This past week. Rep. Sam Graves (R-Mo.) and Rep. Mark Rogers (R-Ala.) sent a letter to Acting Secretary Chad Wolf warning DHS that a plan empowering TSA air marshals to neutralize drones over airports overreaches the agency’s congressional authority.
Graves and Rogers are the top Republicans on the Democrat-controlled Transportation and Infrastructure and Homeland Security committees respectively. The letter has no legal force since it has not been approved by the full committees.
“While we share the goal of ensuring that our nation’s airports are not disrupted by negligent or nefarious UAS operations, DHS does not have the authority or the experience necessary to operate [counter-drone] equipment in the manner proposed,” the letter stated.
The FAA Reauthorization Act of 2018 gave DHS narrow authority to deploy counter-drone tech against drones threatening a covered facility. However, Graves and Rogers said that authorization doesn’t apply to airports.
“If Congress had wanted to provide specific C-UAS authority to TSA it would have done so in FAARA.”
Graves and Rogers questioned the ability of the TSA – an agency frequently criticized for poor employee training – to competently handle counter-drone operations.
“Beyond the clear lack of congressional intent to authorize the TSA … to carry out this kind of C-UAS activity, DHS’s experience in operating C-UAS equipment, particularly within complicated airspace with civilian air traffic over-populated areas [is] sorely lacking [sic].”
“Further, DHS’s selection of [air marshals] to carry out C-UAS activities is particularly troubling, given [their] lack of such authority anywhere else in law and their complete absence of any experience in such matters.”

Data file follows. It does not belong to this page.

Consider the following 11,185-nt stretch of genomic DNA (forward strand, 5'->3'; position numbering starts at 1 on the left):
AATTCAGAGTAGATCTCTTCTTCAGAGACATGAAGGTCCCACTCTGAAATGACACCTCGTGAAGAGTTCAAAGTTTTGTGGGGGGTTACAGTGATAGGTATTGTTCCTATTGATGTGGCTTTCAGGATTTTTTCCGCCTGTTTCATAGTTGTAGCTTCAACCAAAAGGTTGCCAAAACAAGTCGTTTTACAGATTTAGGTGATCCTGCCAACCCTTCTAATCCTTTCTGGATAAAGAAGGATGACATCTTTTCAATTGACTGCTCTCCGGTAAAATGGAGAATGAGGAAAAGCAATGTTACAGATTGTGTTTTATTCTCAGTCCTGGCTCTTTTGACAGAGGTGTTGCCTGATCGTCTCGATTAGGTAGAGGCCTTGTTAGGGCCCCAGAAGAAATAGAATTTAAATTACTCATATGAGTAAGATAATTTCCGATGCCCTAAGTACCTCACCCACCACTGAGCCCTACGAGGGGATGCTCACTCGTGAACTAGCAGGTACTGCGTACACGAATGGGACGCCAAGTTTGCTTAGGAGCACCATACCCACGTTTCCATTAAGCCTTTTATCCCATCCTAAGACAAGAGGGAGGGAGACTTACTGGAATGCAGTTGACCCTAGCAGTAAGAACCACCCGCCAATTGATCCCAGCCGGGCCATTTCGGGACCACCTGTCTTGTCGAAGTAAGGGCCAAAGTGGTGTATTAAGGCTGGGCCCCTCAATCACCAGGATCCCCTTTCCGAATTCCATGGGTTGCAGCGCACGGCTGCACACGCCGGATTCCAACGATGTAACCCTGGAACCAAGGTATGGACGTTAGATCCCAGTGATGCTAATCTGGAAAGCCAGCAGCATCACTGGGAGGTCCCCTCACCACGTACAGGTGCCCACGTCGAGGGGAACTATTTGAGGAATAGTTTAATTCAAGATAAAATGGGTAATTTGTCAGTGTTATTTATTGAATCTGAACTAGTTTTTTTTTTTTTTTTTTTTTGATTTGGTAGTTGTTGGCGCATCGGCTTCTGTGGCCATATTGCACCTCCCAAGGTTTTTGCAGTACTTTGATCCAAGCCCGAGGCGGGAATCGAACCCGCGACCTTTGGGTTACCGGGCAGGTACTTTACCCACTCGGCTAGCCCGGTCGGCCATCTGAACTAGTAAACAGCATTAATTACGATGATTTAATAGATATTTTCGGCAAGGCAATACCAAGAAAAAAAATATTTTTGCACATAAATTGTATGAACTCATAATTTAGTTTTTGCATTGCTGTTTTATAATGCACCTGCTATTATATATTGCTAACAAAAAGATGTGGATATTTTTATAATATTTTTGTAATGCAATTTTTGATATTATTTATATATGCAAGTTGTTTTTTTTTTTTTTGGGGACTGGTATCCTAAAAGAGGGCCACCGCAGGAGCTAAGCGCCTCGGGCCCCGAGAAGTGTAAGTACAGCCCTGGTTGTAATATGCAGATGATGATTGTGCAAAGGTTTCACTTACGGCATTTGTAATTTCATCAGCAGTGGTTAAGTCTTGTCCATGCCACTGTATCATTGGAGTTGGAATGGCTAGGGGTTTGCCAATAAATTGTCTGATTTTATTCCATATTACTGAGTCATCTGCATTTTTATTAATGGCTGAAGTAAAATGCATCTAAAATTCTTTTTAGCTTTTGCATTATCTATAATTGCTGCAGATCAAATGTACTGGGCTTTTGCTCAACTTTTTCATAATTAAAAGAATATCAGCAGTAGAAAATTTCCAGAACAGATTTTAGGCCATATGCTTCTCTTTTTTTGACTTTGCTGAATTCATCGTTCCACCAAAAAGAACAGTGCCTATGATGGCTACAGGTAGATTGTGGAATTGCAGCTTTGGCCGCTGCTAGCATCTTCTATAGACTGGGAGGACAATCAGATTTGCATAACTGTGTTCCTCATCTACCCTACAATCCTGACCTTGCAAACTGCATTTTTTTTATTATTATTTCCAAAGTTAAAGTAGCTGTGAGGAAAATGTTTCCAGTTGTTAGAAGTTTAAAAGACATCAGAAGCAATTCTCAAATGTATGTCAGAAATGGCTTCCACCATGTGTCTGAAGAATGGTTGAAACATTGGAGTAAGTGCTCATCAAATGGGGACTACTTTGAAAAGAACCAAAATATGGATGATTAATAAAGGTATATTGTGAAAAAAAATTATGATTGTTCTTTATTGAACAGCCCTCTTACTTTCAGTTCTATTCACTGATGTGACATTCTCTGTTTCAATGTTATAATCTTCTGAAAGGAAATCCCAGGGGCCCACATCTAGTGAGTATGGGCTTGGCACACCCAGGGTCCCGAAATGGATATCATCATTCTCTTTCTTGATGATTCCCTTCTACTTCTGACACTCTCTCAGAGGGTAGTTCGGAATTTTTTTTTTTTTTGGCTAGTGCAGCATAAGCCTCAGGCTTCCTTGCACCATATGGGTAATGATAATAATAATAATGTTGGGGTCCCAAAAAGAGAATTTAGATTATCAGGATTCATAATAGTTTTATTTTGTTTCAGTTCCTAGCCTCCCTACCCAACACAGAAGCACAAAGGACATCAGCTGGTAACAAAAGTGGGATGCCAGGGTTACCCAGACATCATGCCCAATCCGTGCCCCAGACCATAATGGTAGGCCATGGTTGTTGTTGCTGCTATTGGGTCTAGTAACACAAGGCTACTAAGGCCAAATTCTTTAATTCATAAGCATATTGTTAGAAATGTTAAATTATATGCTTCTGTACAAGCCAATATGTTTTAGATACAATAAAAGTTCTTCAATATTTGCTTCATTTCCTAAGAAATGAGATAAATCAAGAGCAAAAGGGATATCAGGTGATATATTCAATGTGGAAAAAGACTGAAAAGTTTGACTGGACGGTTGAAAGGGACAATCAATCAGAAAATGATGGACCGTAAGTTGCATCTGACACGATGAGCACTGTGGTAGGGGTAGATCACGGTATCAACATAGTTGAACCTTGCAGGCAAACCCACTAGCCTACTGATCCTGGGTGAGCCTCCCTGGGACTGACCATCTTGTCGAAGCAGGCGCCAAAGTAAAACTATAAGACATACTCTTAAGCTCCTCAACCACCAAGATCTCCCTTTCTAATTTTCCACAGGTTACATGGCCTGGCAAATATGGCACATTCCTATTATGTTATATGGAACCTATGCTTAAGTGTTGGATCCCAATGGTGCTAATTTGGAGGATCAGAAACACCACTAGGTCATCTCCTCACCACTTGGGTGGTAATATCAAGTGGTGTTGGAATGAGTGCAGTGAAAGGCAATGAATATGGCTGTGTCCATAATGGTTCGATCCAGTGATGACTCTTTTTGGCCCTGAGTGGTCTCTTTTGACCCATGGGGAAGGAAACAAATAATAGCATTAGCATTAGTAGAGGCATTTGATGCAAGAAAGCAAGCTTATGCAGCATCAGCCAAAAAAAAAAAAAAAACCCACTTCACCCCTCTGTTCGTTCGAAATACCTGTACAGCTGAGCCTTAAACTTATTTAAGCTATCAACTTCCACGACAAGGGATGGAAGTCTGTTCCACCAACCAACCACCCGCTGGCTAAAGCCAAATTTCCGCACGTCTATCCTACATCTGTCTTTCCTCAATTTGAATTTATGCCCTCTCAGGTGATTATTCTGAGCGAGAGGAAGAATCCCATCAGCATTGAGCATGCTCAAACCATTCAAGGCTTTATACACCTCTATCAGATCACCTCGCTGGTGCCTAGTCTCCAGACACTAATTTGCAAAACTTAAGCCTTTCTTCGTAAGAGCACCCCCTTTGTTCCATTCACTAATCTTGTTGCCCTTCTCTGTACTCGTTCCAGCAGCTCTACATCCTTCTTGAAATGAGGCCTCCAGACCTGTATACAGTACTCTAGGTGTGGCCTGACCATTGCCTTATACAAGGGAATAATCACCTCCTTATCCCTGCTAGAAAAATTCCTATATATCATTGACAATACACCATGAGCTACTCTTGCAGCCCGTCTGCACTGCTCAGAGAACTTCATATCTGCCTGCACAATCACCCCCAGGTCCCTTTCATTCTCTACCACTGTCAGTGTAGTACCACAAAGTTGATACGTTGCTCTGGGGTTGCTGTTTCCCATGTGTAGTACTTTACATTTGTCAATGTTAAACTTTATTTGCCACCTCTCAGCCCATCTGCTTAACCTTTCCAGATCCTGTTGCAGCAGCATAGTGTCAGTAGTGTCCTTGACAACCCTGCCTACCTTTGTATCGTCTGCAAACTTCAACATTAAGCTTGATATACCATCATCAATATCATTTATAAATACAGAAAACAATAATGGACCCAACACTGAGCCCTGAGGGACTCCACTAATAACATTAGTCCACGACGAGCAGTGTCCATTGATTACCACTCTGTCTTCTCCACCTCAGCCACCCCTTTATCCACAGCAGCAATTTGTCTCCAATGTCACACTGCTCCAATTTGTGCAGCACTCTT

Industry leaders worry legal wrangling between government branches won’t address the real need for immediate airport security.
“Next week marks the busiest travel week of the year, and the one-year anniversary of the drone crisis that shuttered Gatwick airport is fast approaching next month, yet we’ve seen little action from the FAA or Congress to expand legislation or give authorities to airports and state and local law enforcement for mitigating dangerous, malicious or careless drones at airports,” Fortem Technologies CEO Timothy Bean said.
“This is far more dangerous than what [Graves and Rogers] are warning against. We have the technology to safely prevent these incidents. Action must be taken now, or else history may very well repeat itself with another incident like Gatwick this holiday season.”
Jason is a longstanding contributor to DroneLife with an avid interest in all things tech. He focuses on anti-drone technologies and the public safety sector; police, fire, and search and rescue.
Beginning his career as a journalist in 1996, Jason has since written and edited thousands of engaging news articles, blog posts, press releases and online content.
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